Why We Still Need to Talk about Maternal Mortality, and What We Can Do to Prevent It

Although women are benefitting from massive healthcare improvements in pregnancy and childbirth in the last century, many of them still die from complications and not all women receive equal access to these healthcare opportunities.

According to the World Health Organization (WHO), approximately 830 women die from pregnancy or childbirth-related complications every day. At the end of 2015, about 303,000 women died during and following pregnancy and childbirth. Most of these deaths happened in developing countries and could have been prevented.

These shocking statistics reflect unequal access to healthcare services and highlight the gap between the rich and the poor. In fact, 99% of all maternal deaths occur in developing countries and more than half of these deaths occur in humanitarian settings. In addition, for every 100,000 live births, the maternal mortality ratio in developing countries is 239 compared to 12 in developed countries. Moreover, the probability that a 15-year-old woman will die from a maternal cause is 1 in 4900 in developed countries compared to 1 in 180 in developing countries.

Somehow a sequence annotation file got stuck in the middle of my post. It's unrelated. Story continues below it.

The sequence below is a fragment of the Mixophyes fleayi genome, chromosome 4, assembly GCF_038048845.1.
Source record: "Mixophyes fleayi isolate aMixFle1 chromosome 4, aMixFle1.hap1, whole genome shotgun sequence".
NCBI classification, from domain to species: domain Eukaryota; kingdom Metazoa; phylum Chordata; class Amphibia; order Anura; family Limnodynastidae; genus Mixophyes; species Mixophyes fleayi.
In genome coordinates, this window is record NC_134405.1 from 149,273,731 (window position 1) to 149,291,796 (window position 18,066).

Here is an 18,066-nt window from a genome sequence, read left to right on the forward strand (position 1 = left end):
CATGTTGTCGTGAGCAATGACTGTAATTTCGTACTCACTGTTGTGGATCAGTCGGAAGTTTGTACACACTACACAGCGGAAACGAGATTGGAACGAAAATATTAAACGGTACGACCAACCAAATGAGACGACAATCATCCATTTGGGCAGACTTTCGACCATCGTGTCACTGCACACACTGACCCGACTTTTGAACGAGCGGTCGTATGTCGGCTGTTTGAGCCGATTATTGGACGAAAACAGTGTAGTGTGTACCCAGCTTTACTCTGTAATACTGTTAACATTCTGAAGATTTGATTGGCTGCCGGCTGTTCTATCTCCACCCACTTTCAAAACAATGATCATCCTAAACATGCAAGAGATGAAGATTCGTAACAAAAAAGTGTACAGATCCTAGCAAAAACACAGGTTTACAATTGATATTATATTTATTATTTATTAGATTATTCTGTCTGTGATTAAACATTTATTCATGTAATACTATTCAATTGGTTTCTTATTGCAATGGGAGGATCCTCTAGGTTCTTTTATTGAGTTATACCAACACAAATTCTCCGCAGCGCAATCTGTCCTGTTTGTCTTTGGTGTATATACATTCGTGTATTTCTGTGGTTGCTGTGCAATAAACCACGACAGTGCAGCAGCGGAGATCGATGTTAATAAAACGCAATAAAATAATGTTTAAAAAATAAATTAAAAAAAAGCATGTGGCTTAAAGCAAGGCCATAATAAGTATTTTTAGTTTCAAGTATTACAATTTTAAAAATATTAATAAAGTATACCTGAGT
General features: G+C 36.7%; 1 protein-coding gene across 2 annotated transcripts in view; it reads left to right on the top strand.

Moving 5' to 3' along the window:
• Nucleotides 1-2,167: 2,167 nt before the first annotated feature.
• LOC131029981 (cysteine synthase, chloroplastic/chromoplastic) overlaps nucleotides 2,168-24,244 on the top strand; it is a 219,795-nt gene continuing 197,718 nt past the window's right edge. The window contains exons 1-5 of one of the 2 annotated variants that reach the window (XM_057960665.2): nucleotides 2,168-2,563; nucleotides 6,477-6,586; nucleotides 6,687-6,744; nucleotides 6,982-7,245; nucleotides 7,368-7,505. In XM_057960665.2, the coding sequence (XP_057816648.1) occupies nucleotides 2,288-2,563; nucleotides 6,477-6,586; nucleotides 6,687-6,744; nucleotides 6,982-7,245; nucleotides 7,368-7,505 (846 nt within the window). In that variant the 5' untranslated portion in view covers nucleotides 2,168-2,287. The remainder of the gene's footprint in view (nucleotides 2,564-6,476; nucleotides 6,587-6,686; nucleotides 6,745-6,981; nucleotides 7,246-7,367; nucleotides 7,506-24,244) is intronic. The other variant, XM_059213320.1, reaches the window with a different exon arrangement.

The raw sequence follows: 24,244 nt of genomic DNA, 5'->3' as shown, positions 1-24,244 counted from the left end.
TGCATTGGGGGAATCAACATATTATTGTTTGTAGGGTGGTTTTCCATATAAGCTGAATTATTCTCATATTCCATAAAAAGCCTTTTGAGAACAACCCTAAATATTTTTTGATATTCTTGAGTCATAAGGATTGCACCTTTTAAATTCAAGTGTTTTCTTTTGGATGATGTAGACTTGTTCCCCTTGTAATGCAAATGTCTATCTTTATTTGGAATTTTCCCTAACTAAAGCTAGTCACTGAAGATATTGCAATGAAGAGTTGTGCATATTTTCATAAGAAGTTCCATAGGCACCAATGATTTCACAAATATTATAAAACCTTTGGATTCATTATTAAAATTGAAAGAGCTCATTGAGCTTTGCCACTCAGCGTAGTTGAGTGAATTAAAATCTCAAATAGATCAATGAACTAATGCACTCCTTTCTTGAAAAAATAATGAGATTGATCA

Many of these women die from complications during and after pregnancy and childbirth. According to the WHO, the complications that account for nearly 75% of all maternal deaths are:

  • Severe bleeding
  • Infections
  • High blood pressure during pregnancy
  • Complications during child delivery
  • Unsafe abortion

A lot of these maternal deaths can be prevented as healthcare providers know the solutions that could prevent or manage these complications. For instance, severe bleeding after child delivery can be managed by injecting oxytocin while infection after childbirth could be avoided by exercising proper hygienic techniques and recognizing possible signs of infection early in the process.

However, many of these women, particularly those residing in remote areas, are still not capable of receiving adequate healthcare services. In fact, according to the WHO, only 51% of women in low-income countries benefit from these healthcare services during childbirth. In addition, poverty, lack of information, and long distance are some other factors that bar women from receiving the proper care they need.

While there has been an increase in political will, as demonstrated recently in The Global Strategy for Women’s, Children’s and Adolescents’ Health 2016-2030 campaign launched by the UN Secretary General, these efforts are not enough. We invite you to join us and the WHO in raising awareness of this global crisis. To learn more about these statistics, please visit the Maternal Mortality page of the WHO website.

Cover photo credit: Robert Yates/Department for International Development/Wikimedia

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Category: Maternal and Child Health    SRHR
Tagged with: Maternal Health    Reproductive Health